Fall Arrives in Fernie – Elk River Follows Suit

Forget the fall solstice. Leave Labor Day out of it. Turkeys and pumpkins aren’t even in the picture yet.

Fall officially arrives on the Elk River when the first October Caddis gets eaten by a cuttie. Which is happening more and more these days as the huge bugs (aka: Orange Sedge, Fall Caddis, ‘Freakin’ Biggest Moth I’ve Ever Seen!’) take to the skies and the water come evening. Here at Dave Brown Outfitters we’re planning trips accordingly, encouraging clients to sleep in, hit the river when it warms up about noon, then fish till nightfall.

Cutthroat love October Caddis

My favorite time of year, bar none. If there’s a cooler bug in the fly-fishing world, I’m not aware of it. Octobers are prehistoric things, fuzzy with bellies the color of salmonflies. They shade-up in conifers by day; lengthening shadows bring the females back to the water to oviposit. They swoop over the river, touching down and skittering along the surface to pry their egg-sacs loose. The lucky ones get airborne again to live a little longer. The less fortunate are eaten by crazed cutties.

Shadows lengthen as days shorten
Capt. Adam Richards at the helm. You won’t meet a better guide or nicer guy.

On the other end of the insect spectrum are the tiny Blue-Winged Olives (aka: Olives, Baetis, BWOs, ‘You Expect me to See that Motherin’ thing!’). Octobers weigh in at size 8 or so; Olives are more like 18. A mid-afternoon Baetis hatch under hazy skies is almost sure to bring the trout up; less sure is the anglers’ ability to hook them using small imitations in conflicted currents. Drag. Glare. Tantrums – all await the committed Olive angler.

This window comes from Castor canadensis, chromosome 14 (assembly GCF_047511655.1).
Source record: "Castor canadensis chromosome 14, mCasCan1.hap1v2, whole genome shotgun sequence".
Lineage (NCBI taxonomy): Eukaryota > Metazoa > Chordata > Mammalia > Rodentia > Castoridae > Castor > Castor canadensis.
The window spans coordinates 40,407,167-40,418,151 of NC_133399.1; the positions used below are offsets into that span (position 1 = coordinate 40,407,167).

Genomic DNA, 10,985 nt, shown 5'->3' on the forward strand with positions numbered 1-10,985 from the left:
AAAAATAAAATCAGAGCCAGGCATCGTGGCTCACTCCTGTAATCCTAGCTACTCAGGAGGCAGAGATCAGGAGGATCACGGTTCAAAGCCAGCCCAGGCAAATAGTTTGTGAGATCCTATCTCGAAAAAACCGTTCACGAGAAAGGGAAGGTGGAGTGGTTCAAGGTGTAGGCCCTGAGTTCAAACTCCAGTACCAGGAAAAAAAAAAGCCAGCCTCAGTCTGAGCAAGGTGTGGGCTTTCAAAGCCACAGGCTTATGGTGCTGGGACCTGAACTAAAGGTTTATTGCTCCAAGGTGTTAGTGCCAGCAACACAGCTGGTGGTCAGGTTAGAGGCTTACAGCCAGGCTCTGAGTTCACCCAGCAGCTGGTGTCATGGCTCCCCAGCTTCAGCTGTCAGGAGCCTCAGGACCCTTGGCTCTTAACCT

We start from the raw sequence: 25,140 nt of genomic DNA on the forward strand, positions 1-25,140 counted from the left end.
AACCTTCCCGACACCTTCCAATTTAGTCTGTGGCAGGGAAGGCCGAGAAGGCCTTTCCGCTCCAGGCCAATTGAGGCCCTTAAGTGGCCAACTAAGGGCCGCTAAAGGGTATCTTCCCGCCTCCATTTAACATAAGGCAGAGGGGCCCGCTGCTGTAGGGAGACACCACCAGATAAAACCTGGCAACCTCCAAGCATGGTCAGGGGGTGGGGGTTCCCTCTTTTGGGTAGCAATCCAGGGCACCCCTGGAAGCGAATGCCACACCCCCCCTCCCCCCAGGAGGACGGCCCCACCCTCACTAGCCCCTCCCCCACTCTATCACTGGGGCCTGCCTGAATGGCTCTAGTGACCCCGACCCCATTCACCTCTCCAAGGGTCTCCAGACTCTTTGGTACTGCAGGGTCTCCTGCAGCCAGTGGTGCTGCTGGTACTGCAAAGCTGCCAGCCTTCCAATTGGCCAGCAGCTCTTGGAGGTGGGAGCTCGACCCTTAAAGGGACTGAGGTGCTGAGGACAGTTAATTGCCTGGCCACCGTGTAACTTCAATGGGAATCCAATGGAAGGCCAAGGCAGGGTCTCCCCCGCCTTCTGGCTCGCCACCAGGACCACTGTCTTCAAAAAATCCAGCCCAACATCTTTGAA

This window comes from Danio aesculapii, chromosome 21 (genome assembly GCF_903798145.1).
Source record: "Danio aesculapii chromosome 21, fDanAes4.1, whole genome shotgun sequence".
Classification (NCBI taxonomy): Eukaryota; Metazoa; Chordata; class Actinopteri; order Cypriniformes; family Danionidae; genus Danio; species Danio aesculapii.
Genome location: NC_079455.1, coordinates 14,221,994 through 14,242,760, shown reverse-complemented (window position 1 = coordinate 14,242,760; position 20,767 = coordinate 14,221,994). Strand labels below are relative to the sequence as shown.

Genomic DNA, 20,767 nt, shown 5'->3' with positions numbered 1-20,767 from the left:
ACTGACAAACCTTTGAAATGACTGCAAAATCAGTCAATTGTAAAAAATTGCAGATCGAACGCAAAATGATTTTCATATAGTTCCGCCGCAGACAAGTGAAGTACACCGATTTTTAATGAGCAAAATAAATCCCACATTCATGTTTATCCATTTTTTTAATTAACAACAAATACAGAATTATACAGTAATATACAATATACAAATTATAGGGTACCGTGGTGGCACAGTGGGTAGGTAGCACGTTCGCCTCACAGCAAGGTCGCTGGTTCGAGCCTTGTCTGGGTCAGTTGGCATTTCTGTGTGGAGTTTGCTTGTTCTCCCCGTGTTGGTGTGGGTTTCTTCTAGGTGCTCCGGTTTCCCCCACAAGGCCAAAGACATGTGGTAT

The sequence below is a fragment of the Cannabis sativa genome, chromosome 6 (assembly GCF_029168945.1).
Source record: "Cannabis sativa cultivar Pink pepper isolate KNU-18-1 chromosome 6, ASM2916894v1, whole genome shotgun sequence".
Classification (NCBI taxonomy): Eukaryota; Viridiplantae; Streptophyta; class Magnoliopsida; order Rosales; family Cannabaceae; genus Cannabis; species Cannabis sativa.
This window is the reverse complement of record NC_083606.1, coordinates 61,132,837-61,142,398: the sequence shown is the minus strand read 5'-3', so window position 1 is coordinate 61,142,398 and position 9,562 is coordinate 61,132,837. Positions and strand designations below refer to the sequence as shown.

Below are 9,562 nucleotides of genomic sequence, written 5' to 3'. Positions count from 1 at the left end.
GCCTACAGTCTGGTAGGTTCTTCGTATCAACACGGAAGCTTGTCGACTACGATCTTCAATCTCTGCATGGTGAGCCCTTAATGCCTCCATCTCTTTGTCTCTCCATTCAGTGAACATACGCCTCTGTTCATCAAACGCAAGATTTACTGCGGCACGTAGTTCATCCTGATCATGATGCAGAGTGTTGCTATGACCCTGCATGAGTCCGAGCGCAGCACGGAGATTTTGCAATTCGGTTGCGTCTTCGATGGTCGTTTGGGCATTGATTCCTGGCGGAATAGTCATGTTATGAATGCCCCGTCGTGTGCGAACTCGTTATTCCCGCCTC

Chompin’ on a stogie can ease the Baetis blues
Gnawing on thistles is less desirable … Sure are pretty, though.
Classic Baetis tailout
Adam Richards again. His clients often complain of sore wrists by day’s end.

Rounding out the fall recipe book are a smattering of other bugs: the last of the Flavs (small Green Drakes); rusty brown Mahoganies; Slate-Wings; ubiquitous midges – hardiest of all – which hang around till the first boarders start shredding the ski hill. And, of course, the smaller caddis cousins – particularly over in Southern Alberta and west on the Columbia River. The first hard frosts do the hoppers in, but don’t count them out just yet.

Crushin’ em on caddis – Alberta style

And so I’ve run out of bugs, words, and photos. Fall … get out there and fish! Better yet, contact us and let D.B.O. take care of everything but the catching. The crowds are down and the fish are looking up – it doesn’t get any better than that.

… Chris